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The Last Stand review

There’s a new (old) sheriff in town…

Everyone knows The Last Stand is Arnold Schwarzenegger’s leading man comeback.

But it’s also the US debut of bonkers South Korean director Kim Jee-woon ( A Tale Of Two Sisters , The Good, The Bad, The Weird ), meaning its old-as-the-Hollywood-hills story is juiced up with stylistic verve.

Arnie plays Ray Owens, a sheriff used to rescuing cats from trees in the comatose border town of Sommerton Junction.

But trouble is heading his way in the form of drug kingpin Gabriel Cortez (Eduardo Noriega), freshly busted from FBI custody and now motoring towards Mexico in a souped-up Corvette. (“I’ve got a psychopath in the Batmobile,” spits FBI point man Forest Whitaker.)

Not about to stand aside, Owens delivers a staccato… sorry, stirring oration to his deputies (Jaime Alexander, Luis Guzmán, Zach Gilford) and enlists the help of drunken bad boy Frank (Rodrigo Santoro) and local crackpot Lewis (Johnny Knoxville) to engage Cortez and his weapon-packing goons.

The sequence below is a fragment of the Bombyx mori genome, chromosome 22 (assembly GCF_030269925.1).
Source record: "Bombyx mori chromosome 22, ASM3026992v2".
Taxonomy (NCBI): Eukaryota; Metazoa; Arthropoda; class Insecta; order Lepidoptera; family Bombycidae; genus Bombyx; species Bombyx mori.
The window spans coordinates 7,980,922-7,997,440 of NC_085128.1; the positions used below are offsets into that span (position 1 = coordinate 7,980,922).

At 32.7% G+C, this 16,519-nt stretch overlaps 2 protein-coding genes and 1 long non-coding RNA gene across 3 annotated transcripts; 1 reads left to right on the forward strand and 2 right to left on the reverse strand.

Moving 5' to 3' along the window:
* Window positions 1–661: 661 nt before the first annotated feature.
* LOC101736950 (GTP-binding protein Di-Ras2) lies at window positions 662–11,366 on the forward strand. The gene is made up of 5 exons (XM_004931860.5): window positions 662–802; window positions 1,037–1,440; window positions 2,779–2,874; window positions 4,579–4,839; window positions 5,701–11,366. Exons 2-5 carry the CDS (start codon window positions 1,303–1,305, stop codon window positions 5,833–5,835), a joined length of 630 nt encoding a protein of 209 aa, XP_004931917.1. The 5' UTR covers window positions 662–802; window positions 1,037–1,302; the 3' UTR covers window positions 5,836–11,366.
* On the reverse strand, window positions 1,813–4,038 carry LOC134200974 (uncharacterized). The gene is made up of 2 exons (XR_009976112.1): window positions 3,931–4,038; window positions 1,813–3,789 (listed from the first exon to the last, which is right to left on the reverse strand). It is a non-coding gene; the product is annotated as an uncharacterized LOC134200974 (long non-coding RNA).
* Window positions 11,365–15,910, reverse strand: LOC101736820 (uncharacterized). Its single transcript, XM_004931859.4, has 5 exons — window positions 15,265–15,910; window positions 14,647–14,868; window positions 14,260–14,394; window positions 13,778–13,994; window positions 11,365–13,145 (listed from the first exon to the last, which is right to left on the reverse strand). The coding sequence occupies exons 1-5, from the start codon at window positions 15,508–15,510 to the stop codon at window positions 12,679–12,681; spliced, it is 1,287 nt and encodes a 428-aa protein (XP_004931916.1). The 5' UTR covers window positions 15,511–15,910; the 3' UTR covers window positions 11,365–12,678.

If that eclectic cast isn’t enough - and we haven’t even mentioned Peter Stormare as a heavy and Harry Dean Stanton’s belligerent farmer - then things turn quickly crazy with a car hijack straight out of Looney Tunes. (It involves, no joke, a giant magnet.)

Yet most of the madness is saved for the third act, when Arnie’s wild bunch gets hold of a tripod-mounted machine gun and cars start chasing each other through cornfields.

Okay, so maybe we could have done without the script’s hoarier cliches (at one point the Feds are reprimanded for having their “dicks in [ their ] hands”), not to mention a tired back-story that requires Arnie to stretch, creakily and none too convincingly, for the dignity of Gary Cooper.

But The Last Stand is still a lot of fun, a lot of the time. And it certainly beats the hell out of The Expendables ...

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Jamie Graham

Jamie Graham is the Editor-at-Large of Total Film magazine. You'll likely find them around these parts reviewing the biggest films on the planet and speaking to some of the biggest stars in the business – that's just what Jamie does. Jamie has also written for outlets like SFX and the Sunday Times Culture, and appeared on podcasts exploring the wondrous worlds of occult and horror.